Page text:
This article foregrounds the challenges India is currently facing in bringing the level of air quality to a certain standard. It also discusses solutions that could be adopted to combat the national crisis.
Rising urbanisation, booming industrialisation, and associated anthropogenic activities are the prime reasons that lead to air pollutant emissions and poor air quality. It is expected that by 2030, around 50% of the global population will be residing in urban areas (Gurjar, Butler, Lawrence, et al. 2008). More than 80% of population in urban areas is exposed to emissions that exceed the standards set by World Health Organization (WHO 2016). Air pollution is one of the key global health and environmental concerns (Nagpure, Gurjar, Kumar, et al. 2016) and has been ranked among the top five global risk factors of mortality by the Health Effects Institute (HEI 2019). According to HEI’s report, particulate matter (PM) pollution was considered the third important cause of death in 2017 and this rate was found to be highest in India. Air pollution was considered to cause over 1.1 million premature deaths in 2017 in India (HEI 2019), of which 56% was due to exposure to outdoor PM2.5 concentration and 44% was attributed to household air pollution. As per WHO (2016), one death out of nine in 2012 was attributed to air pollution, of which around three million deaths were solely due to outdoor air pollution.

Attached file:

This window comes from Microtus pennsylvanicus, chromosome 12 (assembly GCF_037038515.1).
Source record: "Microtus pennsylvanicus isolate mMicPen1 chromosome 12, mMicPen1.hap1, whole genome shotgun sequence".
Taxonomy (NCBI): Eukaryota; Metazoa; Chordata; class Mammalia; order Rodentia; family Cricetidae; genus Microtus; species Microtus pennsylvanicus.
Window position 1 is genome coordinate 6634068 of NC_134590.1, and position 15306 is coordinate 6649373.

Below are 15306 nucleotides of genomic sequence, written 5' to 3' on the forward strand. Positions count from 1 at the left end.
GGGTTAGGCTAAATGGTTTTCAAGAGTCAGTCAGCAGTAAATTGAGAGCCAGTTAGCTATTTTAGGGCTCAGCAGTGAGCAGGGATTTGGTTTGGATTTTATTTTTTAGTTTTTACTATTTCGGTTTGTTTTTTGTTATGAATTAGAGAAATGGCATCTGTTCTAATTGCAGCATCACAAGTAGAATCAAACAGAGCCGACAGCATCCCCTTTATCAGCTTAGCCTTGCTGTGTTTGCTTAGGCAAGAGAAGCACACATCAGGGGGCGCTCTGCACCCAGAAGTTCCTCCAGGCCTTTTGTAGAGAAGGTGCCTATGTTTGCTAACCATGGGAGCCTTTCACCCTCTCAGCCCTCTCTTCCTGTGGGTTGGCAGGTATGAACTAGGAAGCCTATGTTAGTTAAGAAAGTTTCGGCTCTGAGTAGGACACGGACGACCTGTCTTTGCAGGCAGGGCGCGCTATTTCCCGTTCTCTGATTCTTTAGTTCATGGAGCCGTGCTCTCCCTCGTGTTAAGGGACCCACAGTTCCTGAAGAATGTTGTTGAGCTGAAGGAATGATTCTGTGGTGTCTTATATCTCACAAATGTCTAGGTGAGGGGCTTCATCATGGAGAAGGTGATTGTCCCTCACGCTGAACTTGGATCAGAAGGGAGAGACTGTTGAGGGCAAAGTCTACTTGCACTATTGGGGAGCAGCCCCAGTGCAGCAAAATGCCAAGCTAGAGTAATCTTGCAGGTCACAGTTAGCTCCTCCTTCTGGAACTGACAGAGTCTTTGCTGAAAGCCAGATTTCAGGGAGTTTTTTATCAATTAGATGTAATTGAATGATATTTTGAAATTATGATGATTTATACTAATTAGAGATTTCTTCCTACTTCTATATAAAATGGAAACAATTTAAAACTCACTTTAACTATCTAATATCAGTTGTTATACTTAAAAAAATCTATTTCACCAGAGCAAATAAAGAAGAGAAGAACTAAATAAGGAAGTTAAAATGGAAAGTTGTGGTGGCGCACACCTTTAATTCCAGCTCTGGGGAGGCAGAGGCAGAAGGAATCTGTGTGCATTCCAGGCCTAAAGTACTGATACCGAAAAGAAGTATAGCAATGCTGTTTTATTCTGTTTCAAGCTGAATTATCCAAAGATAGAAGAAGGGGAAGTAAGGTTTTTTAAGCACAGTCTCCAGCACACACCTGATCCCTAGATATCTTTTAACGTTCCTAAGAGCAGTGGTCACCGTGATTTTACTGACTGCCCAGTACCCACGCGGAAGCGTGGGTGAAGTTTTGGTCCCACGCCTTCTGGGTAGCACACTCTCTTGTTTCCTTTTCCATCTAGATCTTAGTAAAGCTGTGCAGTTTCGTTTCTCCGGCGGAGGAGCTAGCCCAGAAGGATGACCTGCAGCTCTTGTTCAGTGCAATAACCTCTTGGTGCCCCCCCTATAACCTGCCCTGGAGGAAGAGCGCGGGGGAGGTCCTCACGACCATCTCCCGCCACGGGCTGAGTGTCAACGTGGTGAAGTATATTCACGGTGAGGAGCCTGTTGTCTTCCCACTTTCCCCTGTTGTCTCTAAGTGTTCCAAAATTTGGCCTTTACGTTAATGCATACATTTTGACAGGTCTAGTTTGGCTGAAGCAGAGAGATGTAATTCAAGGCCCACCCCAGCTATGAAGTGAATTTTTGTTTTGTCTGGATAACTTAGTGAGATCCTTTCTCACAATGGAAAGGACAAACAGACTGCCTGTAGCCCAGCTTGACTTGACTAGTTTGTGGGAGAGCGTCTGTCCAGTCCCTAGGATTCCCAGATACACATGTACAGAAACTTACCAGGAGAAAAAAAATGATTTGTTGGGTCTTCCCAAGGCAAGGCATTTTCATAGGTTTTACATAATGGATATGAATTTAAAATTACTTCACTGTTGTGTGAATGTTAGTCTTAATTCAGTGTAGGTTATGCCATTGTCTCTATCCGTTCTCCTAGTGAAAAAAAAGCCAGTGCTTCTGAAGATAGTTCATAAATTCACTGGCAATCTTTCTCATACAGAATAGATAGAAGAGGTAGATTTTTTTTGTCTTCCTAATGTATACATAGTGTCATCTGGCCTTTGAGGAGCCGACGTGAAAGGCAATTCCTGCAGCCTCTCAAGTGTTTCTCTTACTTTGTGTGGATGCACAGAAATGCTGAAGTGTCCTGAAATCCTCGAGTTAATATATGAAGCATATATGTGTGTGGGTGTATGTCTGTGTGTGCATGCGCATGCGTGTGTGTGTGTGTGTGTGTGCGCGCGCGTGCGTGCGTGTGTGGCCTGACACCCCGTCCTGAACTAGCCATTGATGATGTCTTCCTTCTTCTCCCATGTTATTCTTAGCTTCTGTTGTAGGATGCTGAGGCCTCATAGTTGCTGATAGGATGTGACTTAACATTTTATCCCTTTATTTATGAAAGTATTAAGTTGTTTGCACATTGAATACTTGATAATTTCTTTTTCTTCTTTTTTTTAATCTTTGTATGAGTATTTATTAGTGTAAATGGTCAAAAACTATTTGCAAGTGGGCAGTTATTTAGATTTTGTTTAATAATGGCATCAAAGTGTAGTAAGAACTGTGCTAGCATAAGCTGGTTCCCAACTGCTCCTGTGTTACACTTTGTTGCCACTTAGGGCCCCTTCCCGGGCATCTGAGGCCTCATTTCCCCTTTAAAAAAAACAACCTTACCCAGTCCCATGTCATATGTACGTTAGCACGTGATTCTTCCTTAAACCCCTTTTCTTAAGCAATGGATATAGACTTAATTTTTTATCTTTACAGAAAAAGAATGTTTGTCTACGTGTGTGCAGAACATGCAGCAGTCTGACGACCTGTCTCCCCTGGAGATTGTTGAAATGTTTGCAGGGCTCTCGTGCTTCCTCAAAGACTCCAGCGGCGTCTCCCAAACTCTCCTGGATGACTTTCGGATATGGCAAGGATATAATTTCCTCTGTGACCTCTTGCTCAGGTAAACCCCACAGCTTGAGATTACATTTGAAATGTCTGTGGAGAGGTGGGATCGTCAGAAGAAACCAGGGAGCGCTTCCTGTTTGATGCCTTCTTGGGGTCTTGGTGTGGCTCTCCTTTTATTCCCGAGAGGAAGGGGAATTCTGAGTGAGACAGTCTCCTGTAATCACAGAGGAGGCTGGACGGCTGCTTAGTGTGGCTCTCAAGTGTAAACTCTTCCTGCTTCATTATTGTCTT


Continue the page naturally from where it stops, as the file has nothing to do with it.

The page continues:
The rising trends in population growth and the consequent effects on air quality are evident in the Indian scenario. For example, the megacities of Delhi, Mumbai, and Kolkata combined holds a population exceeding 46 million (Gurjar, Ravindra, and Nagpure 2016). Over the years, there has been a massive-scale expansion in industries, population density, anthropogenic activities, and the increased use of automobiles has degraded the air quality in India (Gurjar and Lelieveld 2005). In the last few decades, the greenhouse gas (GHG) emissions and other emissions resulting from anthropogenic activities have increased drastically (Gurjar and Nagpure 2016).
As per WHO (2016) estimates, 10 out of the 20 most populated cities in the world are in India. Based on the concentrations of PM2.5 emissions, India was ranked the fifth most polluted country by WHO (2019), in which 21 among the top 30 polluted cities were in India. The Indian cities, on average, exceeded the WHO threshold by an alarming 500%.
The consistent population growth has led to an excessive strain on the energy consumption, thereby affecting the environment and the air quality of the megacities (Gurjar and Nagpure 2016). Kumar, Khare, Harrison, et al. (2015) calculated the increase in the total energy demand for both mobile and point sources and inferred that in Delhi, the energy demand had grown by 57.16% from 2001 to 230,222 TJ in 2011. A subsequent rise in energy consumption can be expected in the coming years, with no reliable sources available for monitoring the rate of energy consumption.
The continuous degradation of ambient air quality in the urban centres of India demands effective measures to curb air pollution. Though various policy measures are being introduced by the Government of India (GoI) to reduce the vehicular and industrial emissions, the extent to which these measures are implemented is questionable. The lack of infrastructural facilities, inadequacy of financial resources to implement advanced infrastructural innovations, difficulty in relocation of the industries from the urban centres even after mandatory court decisions, and above all, the behavioural patterns among people in accepting the green solutions are some of the crucial impediments on the road to environmental protection that our country seems to be struggling to overcome today.